gradle -b usage.gradle -i

You will see the logging from the pater-build plugin saying that it has found your build script.

Using build file resolvers:
Discovered build files: [META-INF/pater-build/java-junit.gradle]

If you then run the dependencies task you will see a report that includes JUnit as a dependency:
gradle -b usage.gradle dependencies

------------------------------------------------------------
Root project
------------------------------------------------------------

archives - Configuration for archive artifacts.
No dependencies

compile - Compile classpath for source set 'main'.
No dependencies

default - Configuration for default artifacts.
No dependencies

runtime - Runtime classpath for source set 'main'.
No dependencies

testCompile - Compile classpath for source set 'test'.
\--- junit:junit:4.12
     \--- org.hamcrest:hamcrest-core:1.3

testRuntime - Runtime classpath for source set 'test'.
\--- junit:junit:4.12
     \--- org.hamcrest:hamcrest-core:1.3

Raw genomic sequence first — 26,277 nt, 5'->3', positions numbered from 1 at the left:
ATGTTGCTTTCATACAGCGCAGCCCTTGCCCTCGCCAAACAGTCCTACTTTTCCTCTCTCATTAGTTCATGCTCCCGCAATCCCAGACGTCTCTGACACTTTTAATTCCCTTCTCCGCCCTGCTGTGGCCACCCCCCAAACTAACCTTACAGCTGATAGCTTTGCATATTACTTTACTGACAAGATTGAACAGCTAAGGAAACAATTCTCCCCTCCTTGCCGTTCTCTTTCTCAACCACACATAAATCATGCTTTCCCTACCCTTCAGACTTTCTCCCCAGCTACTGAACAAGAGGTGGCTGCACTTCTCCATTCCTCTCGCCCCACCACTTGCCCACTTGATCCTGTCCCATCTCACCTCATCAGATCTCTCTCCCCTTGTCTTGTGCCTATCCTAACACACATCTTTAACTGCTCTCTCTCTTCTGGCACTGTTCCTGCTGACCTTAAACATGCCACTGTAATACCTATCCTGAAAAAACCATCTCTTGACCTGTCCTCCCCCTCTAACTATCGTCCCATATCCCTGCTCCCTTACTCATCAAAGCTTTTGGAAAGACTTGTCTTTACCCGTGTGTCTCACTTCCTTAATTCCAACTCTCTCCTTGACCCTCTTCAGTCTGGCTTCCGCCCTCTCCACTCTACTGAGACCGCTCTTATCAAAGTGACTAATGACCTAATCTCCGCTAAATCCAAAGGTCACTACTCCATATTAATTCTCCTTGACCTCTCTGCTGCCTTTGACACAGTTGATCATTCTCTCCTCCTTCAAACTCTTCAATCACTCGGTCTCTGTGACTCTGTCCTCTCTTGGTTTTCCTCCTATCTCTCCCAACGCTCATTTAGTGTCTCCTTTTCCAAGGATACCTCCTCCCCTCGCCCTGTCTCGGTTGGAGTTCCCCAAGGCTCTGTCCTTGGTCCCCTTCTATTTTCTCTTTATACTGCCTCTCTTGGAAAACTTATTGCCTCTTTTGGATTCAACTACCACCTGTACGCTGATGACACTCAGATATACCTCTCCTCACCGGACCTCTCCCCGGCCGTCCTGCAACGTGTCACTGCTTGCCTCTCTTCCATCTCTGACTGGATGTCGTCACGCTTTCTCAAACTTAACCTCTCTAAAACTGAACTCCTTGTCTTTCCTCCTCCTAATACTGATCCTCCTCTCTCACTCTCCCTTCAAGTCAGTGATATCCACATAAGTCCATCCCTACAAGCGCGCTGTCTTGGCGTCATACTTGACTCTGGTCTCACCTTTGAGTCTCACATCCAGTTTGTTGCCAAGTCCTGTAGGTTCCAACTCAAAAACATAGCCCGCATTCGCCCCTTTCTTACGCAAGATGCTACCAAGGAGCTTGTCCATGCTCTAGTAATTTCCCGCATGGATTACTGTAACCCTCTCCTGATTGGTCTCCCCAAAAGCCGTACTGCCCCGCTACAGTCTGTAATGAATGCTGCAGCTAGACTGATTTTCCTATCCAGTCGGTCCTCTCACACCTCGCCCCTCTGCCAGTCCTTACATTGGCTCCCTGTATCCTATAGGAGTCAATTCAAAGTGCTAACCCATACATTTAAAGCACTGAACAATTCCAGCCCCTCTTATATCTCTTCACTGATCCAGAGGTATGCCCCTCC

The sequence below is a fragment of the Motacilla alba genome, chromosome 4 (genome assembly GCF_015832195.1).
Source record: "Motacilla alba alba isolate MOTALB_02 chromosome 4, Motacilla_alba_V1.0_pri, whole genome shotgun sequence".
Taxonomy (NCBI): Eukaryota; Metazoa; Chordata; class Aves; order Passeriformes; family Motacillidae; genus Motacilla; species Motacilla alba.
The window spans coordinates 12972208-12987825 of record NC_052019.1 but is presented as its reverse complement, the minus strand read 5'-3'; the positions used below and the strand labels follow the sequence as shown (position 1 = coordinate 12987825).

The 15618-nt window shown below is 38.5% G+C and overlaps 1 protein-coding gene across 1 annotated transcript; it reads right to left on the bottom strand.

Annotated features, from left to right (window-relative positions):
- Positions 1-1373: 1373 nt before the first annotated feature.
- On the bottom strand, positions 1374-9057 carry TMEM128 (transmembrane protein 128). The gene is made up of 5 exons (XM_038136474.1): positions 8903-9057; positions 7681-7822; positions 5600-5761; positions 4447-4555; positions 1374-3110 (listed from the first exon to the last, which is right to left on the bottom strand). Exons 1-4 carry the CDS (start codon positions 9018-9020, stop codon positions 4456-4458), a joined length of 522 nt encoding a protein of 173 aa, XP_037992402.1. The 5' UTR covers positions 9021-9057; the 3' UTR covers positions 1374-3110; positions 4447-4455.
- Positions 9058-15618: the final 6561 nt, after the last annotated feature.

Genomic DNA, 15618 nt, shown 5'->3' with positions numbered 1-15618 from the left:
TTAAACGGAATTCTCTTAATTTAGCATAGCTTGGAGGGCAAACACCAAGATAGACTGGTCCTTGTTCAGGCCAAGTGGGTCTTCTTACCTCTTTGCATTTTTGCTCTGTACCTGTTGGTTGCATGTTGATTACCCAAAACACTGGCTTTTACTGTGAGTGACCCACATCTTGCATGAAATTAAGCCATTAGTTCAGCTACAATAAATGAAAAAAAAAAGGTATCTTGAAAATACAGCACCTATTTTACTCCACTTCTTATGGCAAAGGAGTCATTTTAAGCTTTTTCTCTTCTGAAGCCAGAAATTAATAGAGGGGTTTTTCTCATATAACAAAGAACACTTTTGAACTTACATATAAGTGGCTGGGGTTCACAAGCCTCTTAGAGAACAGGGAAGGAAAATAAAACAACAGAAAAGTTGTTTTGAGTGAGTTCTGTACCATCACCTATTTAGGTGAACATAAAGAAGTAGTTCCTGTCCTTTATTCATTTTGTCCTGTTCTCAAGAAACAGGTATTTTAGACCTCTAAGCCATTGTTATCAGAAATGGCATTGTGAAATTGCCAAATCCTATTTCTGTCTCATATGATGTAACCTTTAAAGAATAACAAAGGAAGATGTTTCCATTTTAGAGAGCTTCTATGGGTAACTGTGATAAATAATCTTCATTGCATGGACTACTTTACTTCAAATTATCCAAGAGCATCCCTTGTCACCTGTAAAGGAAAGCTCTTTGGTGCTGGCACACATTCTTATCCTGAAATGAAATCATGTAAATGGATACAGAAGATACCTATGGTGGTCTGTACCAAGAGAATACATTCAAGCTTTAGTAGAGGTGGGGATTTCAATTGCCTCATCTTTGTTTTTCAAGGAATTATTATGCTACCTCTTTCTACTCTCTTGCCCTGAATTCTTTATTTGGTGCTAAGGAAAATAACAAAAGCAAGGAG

BUILD SUCCESSFUL

Summary

So what just happened? Well the pater-build plugin scanned the other libraries included on the buildscript classpath and discovered the java-junit.gradle file in the com.example:junit-dependency:1.0 library. It then proceeded to load it into the gradle build file to automatically include JUnit into the testCompile setting in the root build script. 

This is a very simple example of the power that the pater-build plugin gives you to create a suite of libraries that define the dependencies and default settings for all sorts of projects in much the same way as the Maven parent pom can.

Thursday, 29 January 2015

Gradle finding out of date dependencies

Ever wondered how to find dependencies that are no longer up to date in Gradle? Well Ben Manes has the plugin for you in the Gradle Versions Plugin. I'm not going to detail how to use it, it is plainly documented on his site, needless to say ensuring that your dependencies are as up to date as possible is crucial to managing your software, if you don't know that the libraries are out of date then you can't make sensible decisions on your software versioning.

Useful Gradle Build Process Plugins

Gradle is a great tool for building Java projects, in my opinion it is much better than its only real competitor Maven. A lot has been written about Gradle especially with comparison to Maven and building with it, I'm not really going to cover that. What I am going to do is highlight a few plugins which I find invaluable when putting a Gradle script together for a Java project.

Release Management